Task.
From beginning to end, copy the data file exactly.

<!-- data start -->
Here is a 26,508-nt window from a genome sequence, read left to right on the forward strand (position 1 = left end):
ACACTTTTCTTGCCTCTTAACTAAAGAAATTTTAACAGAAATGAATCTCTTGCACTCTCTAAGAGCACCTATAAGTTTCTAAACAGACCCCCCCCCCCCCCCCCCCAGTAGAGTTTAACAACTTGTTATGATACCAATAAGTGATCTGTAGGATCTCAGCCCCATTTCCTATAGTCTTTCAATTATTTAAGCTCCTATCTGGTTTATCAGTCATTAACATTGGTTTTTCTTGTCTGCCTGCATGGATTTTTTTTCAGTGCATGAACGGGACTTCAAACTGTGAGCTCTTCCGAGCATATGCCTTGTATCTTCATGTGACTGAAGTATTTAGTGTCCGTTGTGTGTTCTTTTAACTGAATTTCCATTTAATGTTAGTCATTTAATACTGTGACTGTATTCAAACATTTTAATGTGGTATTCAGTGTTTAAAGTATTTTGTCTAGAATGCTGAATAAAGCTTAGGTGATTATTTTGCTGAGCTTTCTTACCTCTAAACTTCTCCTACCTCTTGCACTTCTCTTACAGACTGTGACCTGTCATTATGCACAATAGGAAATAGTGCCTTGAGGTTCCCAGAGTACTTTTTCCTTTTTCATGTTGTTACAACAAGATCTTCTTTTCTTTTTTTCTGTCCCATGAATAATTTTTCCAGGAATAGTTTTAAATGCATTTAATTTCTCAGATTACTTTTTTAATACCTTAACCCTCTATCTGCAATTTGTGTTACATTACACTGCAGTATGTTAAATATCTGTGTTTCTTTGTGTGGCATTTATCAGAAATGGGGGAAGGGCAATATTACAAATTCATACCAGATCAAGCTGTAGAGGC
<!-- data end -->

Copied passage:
Here is a 26,508-nt window from a genome sequence, read left to right on the forward strand (position 1 = left end):
ACACTTTTCTTGCCTCTTAACTAAAGAAATTTTAACAGAAATGAATCTCTTGCACTCTCTAAGAGCACCTATAAGTTTCTAAACAGACCCCCCCCCCCCCCCCCCCAGTAGAGTTTAACAACTTGTTATGATACCAATAAGTGATCTGTAGGATCTCAGCCCCATTTCCTATAGTCTTTCAATTATTTAAGCTCCTATCTGGTTTATCAGTCATTAACATTGGTTTTTCTTGTCTGCCTGCATGGATTTTTTTTCAGTGCATGAACGGGACTTCAAACTGTGAGCTCTTCCGAGCATATGCCTTGTATCTTCATGTGACTGAAGTATTTAGTGTCCGTTGTGTGTTCTTTTAACTGAATTTCCATTTAATGTTAGTCATTTAATACTGTGACTGTATTCAAACATTTTAATGTGGTATTCAGTGTTTAAAGTATTTTGTCTAGAATGCTGAATAAAGCTTAGGTGATTATTTTGCTGAGCTTTCTTACCTCTAAACTTCTCCTACCTCTTGCACTTCTCTTACAGACTGTGACCTGTCATTATGCACAATAGGAAATAGTGCCTTGAGGTTCCCAGAGTACTTTTTCCTTTTTCATGTTGTTACAACAAGATCTTCTTTTCTTTTTTTCTGTCCCATGAATAATTTTTCCAGGAATAGTTTTAAATGCATTTAATTTCTCAGATTACTTTTTTAATACCTTAACCCTCTATCTGCAATTTGTGTTACATTACACTGCAGTATGTTAAATATCTGTGTTTCTTTGTGTGGCATTTATCAGAAATGGGGGAAGGGCAATATTACAAATTCATACCAGATCAAGCTGTAGAGGC